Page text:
Music researchers have proposed several features that sets this rhythm apart from other rhythms; some are summarized in Gottfried Toussaint’s recent book

*The Geometry of Musical Rhythm*(CRC Press, 2013), along with the author’s own ideas. I propose another such feature.

On the one hand, this figure is the well-known smallest-integer illustration of the Pythagorean Theorem. On the other hand, and admittedly rather incidental to Pythagoras, each of the three squares is a metrical interpretation of some segment of the repeating Reich rhythm. The side of a square shared with the triangle serves as the “left” side of the square’s “score”: the rhythm is then read as usual, first left to right, then top to bottom. Each square represents a “pure” meter: a triple of triples (like three measures of 3/8), a quadruple of quadruples (like four measures of 4/8), and a quintuple of quintuples (like five measures of 5/8). The first two are quite easy to experience; however, the last takes a little practice, but is possible.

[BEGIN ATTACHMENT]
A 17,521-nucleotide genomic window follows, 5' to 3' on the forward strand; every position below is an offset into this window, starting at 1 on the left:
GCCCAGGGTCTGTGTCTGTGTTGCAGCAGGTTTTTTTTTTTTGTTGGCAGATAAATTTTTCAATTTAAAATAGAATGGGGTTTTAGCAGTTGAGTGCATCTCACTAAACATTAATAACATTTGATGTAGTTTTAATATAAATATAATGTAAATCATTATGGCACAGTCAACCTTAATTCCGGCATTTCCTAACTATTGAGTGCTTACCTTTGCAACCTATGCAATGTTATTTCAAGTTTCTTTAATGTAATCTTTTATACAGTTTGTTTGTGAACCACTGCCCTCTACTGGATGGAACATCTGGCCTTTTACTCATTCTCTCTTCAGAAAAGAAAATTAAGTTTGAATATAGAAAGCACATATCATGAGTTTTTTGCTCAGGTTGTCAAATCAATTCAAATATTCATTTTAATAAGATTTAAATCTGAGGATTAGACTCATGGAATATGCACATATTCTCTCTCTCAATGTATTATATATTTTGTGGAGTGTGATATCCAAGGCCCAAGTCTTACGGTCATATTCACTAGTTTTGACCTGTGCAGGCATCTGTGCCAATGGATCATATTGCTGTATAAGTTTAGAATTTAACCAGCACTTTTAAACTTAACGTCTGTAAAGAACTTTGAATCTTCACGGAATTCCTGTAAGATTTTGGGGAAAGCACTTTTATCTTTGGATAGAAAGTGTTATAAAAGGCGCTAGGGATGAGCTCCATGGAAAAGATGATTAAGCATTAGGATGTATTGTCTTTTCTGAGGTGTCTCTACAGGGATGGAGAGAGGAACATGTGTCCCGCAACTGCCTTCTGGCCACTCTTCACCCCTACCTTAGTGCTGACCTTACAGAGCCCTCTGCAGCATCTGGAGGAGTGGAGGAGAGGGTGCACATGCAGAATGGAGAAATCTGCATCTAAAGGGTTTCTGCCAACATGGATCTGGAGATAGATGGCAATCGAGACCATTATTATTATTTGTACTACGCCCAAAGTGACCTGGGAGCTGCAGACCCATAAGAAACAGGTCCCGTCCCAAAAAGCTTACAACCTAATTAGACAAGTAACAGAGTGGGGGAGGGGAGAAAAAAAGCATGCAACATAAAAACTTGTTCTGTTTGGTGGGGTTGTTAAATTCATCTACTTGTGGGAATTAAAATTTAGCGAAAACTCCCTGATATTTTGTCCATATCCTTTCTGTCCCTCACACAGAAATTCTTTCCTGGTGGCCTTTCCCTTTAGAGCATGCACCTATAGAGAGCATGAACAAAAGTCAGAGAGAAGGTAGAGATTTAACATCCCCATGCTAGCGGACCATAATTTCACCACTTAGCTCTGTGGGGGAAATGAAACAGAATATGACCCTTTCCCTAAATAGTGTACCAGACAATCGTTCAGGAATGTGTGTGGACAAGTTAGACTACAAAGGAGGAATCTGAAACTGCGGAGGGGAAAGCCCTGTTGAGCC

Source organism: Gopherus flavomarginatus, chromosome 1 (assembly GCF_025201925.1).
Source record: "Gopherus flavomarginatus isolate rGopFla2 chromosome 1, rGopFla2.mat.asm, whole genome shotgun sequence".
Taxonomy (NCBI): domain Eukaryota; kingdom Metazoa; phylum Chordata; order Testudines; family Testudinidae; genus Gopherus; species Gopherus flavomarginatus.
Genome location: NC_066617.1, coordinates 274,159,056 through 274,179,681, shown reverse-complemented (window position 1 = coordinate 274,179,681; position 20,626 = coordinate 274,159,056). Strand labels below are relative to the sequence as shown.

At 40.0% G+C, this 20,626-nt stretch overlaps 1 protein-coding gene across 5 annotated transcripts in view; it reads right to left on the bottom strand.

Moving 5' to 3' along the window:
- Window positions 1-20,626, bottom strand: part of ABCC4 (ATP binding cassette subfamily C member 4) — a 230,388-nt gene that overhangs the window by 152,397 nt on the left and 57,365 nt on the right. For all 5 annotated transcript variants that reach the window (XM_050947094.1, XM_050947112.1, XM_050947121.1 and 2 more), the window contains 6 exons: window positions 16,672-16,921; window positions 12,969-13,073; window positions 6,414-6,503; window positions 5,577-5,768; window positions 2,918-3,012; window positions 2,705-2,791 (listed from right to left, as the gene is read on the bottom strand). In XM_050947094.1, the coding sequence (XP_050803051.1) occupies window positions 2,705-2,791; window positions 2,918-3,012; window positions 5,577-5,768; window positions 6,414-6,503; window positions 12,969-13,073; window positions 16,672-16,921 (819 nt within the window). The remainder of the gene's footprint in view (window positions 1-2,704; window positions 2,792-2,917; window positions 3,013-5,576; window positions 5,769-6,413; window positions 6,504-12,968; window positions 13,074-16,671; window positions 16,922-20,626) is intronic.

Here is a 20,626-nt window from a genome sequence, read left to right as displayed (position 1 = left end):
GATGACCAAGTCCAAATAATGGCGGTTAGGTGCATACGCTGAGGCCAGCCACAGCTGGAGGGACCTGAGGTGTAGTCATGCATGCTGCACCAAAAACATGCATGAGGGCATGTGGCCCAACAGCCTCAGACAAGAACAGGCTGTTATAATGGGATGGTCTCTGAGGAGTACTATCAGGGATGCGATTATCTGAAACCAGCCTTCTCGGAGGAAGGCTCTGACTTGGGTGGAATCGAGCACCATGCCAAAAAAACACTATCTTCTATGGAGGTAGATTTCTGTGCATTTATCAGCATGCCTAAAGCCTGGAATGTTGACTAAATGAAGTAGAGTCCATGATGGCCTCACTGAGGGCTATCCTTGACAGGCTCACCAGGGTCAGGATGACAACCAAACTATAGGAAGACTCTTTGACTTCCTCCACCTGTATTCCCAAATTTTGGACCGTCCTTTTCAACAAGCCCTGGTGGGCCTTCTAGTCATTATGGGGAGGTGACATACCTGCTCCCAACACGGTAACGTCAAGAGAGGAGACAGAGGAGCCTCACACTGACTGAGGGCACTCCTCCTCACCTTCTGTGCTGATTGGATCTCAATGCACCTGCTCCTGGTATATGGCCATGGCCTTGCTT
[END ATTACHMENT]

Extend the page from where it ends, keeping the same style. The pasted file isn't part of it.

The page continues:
The triangle in the middle is completely lined with dots. This means that, in each of the three metrical interpretations, there is an onset on every downbeat. No rhythm besides Reich's (up to rotation) with eight or fewer onsets in the same repeating span has this property. While there exist other eight-onset rhythms over longer repeating spans that have this property, only Reich's rhythm among these has this property plus the equivalent for sextuples; that is, all downbeats for a "pure" sextuple meter.